"And that ye may put difference between holy and unholy; and between unclean and clean." (Leviticus 10:10)
It is well known that the term "Halloween" associated with this date is a contraction of "Hallowed Evening," so-called because in the early medieval church, it was the evening for the vigil before "All Saints Day" on November 1, when all the designated "saints" of the church were especially to be remembered and honored.
Why this date was chosen is not clear, but it may be significant that many pagan religionists were also remembering their dead on that date, while also believing that their departed spirits returned at that time to interact in some way with the living. Especially prevalent among the Druids, this belief merged in many ways with the practices of ancient witchcraft, which also involved spirits, wide use of bonfires, and many questionable activities on that evening. In modern American popular usage, Halloween customs have evolved into "ghostly" parties, artificially "haunted" houses, and a childish protection racket ("trick or treat"). The "holy evening" is now at least "unholy" -- not necessarily wicked but certainly not God-honoring.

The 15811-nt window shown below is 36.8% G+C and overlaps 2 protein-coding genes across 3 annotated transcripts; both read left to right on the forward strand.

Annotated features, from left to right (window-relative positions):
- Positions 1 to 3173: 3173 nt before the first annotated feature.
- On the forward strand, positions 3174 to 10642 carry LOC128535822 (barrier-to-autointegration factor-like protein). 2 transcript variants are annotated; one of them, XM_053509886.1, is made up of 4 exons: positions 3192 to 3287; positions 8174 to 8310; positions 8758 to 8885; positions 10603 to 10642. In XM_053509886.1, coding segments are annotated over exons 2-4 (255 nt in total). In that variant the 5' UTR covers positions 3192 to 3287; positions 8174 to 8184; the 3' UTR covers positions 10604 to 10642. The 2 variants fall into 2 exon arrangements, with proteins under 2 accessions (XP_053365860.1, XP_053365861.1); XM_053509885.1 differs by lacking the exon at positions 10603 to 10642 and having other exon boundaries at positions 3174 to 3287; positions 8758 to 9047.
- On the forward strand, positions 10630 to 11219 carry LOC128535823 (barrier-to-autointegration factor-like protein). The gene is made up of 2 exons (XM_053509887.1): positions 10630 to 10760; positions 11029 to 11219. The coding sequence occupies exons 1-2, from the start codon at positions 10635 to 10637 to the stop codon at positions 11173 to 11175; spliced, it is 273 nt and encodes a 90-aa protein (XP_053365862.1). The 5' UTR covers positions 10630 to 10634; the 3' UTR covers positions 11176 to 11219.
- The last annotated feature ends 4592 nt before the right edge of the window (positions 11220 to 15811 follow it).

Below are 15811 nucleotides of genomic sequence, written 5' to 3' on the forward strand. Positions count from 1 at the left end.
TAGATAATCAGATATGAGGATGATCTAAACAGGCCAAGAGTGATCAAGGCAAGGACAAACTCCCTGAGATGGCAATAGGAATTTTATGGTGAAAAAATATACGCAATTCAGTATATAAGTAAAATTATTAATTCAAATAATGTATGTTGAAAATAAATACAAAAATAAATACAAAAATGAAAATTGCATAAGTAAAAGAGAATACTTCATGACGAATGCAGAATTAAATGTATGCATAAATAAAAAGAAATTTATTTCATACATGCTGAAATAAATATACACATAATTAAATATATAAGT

The warning of Moses and Aaron to the ancient religious leaders of Israel would perhaps be appropriate even today. There should be maintained a very clear and real "difference between holy and unholy."
"Wherefore come out from among them, and be ye separate, saith the Lord, and touch not the unclean thing" (II Corinthians 6:17). This is not a legalistic dictum for salvation, but should at least be carefully considered in terms of one's Christian witness. "Let every man be fully persuaded in his own mind" (Romans 14:5). "For the kingdom of God is not meat and drink; but righteousness, and peace, and joy in the Holy Ghost" (Romans 14:17). HMM